The Courts Are in Consensus So Far: Anti-Trans Healthcare Bans Are Unconstitutional

One judge in Florida challenged the supposed reasoning behind one of these bigoted laws, telling state officials to "put up or shut up."

The Courts Are in Consensus So Far: Anti-Trans Healthcare Bans Are Unconstitutional
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When the Supreme Court overturned Roe v. Wade one year ago, the conservative movement got what it had fought nearly five decades for—and appeared to immediately pivot all of that rights-restricting energy toward trans people. Though Republicans have been trying to regulate trans people out of public life since at least 2016 (when North Carolina received swift backlash for passing its infamous bathroom bill), this year, there’s been an explosion of legislation across the U.S.: More than 530 anti-trans bills have been introduced in state legislatures, up from 144 in 2021, and many have passed into law. Fortunately, there’s been a slight reprieve as these laws have begun to make their way through the judicial system—just this month, federal judges have overturned three bans related to gender affirming healthcare in Florida and Arkansas.

Arkansas was the first state to pass a ban on healthcare for trans minors more than two years ago, and U.S. District Judge Jay Moody finally permanently issued an injunction against it on Tuesday. Moody ruled that the prohibition would have violated transgender kids’ right to due process and equal protection as well as medical providers’ First Amendment rights, the Associated Press reported.

In his decision, Moody wrote: “Rather than protecting children or safeguarding medical ethics” —which the ban had claimed to do—“the evidence showed that the prohibited medical care improves the mental health and well-being of patients and that, by prohibiting it, the State undermined the interests it claims to be advancing.”

Earlier this month, in his ruling on Florida’s ban on gender-affirming care for minors, U.S. District Judge Robert Hinkle had even stronger words for the anti-trans state officials who were defendants in his case: “The elephant in the room should be noted at the outset. Gender identity is real. The record makes this clear. The medical defendants, speaking through their attorneys, have admitted it,” he wrote.

He continued:

Despite the defense admissions, there are those who believe that cisgender individuals properly adhere to their natal sex and that transgender individuals have inappropriately chosen a contrary gender identity, male or female, just as one might choose whether to read Shakespeare or Grisham…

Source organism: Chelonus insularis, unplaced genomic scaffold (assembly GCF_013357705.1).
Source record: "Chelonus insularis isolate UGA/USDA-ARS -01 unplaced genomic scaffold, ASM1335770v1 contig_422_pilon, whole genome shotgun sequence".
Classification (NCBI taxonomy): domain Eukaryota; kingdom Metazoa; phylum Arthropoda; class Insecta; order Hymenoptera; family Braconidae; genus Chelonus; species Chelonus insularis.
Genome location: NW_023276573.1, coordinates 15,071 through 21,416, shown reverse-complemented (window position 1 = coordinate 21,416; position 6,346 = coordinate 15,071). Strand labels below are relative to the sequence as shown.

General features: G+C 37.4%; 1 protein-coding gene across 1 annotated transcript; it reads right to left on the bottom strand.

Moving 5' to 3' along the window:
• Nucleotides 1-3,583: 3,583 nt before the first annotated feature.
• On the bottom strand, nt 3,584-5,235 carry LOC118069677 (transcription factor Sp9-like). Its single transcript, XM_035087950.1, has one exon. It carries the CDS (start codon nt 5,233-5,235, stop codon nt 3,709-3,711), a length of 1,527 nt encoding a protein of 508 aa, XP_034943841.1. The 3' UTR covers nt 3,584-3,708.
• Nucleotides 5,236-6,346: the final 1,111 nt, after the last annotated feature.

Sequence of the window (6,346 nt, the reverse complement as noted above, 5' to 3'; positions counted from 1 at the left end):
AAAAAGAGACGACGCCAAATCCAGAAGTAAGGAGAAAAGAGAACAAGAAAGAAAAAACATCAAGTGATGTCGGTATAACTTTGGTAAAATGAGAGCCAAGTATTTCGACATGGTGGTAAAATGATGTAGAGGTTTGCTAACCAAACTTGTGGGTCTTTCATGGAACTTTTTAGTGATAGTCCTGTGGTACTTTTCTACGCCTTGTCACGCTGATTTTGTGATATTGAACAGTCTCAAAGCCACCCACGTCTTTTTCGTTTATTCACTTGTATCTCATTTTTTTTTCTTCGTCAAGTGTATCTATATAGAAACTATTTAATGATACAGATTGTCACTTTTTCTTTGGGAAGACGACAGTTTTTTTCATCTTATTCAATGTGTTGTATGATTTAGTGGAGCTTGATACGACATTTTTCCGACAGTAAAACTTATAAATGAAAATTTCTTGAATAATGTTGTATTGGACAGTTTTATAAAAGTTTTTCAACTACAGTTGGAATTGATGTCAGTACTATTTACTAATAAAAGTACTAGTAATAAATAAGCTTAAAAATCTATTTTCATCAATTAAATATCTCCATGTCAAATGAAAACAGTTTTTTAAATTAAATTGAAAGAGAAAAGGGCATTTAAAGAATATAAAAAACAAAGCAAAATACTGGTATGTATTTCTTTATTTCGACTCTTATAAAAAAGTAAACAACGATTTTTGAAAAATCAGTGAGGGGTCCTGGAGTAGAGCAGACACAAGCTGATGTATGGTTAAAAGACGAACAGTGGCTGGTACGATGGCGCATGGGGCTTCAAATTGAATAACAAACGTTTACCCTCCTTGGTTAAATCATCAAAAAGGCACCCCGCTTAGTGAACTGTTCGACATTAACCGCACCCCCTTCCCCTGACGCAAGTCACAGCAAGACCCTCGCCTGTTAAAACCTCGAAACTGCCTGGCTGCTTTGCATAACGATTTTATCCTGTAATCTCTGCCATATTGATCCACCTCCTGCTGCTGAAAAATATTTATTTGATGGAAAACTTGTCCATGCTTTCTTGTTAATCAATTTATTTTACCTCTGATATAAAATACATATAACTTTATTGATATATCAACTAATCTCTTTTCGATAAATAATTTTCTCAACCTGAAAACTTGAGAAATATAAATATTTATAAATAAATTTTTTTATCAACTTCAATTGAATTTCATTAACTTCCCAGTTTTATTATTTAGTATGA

Still, an unspoken suggestion running just below the surface in some of the proceedings that led to adoption of the statute and rules at issue—and just below the surface in the testimony of some of the defense experts—is that transgender identity is not real, that it is made up. And so, for example, one of the defendants’ experts, Dr. Paul Hruz, joined an amicus brief in another proceeding asserting transgender individuals have only a “false belief” in their gender identity—that they are maintaining a “charade” or “delusion.” Another defense expert, Dr. Patrick Lappert—a surgeon who has never performed gender-affirming surgery— said in a radio interview that gender-affirming care is a “lie,” a “moral violation,” a “huge evil,” and “diabolical.” State employees or consultants suggested treatment of transgender individuals is either a “woke idea” or profiteering by the pharmaceutical industry or doctors.
Any proponent of the challenged statute and rules should put up or shut up: do you acknowledge that there are individuals with actual gender identities opposite their natal sex, or do you not? Dog whistles ought not be tolerated.

Hinkle’s ruling was a preliminary injunction that applied only to the three plaintiffs, who sought to be able to continue their gender-affirming care in the state after Gov. Ron DeSantis (R) signed the bill last month. However, as Politico noted, Hinkle’s strong words and emphasis that the ban appeared to be purely political and have no medical basis “suggests that a key part of the law itself could get knocked down as the legal challenge proceeds.”

On Wednesday, Hinkle also overturned a law that sought to prevent Medicaid funds from being used for trans healthcare—another recent DeSantis special.

State officials in Arkansas have pledged to appeal Moody’s ruling; Gov. Sarah Huckabee Sanders (R) tweeted that allowing minors to transition is “the far-Left’s woke vision of America.” A law she signed that takes effect later this summer makes it easier for people to sue doctors who provide gender-affirming care for kids, the AP noted.

(Every time this comes up, I feel I must note that, even when legal, minors receive gender-affirming surgeries at extremely low rates. The World Professional Association for Transgender Health does not recommend genital surgery for trans individuals before they reach adulthood. Lying about the frequency of top and bottom surgery is a favored scare tactic of the right.)

The landscape for trans healthcare is still, of course, not a rosy one: Florida’s spate of anti-trans laws, for example, has prompted journalist and activist Erin Reed to declare the state a “do not travel” zone. During an appearance on the 5-4 podcast earlier this week, she noted that anti-trans lawmakers will likely use maneuvers similar to TRAP (targeted restrictions on abortion) laws to make such healthcare as difficult as possible, if they keep losing in the courts.

But right now, we’re in a place where courts have not only delivered rulings upholding the rights of transgender individuals, but also affirmed that they exist and deserve to exist—and during Pride Month, no less.

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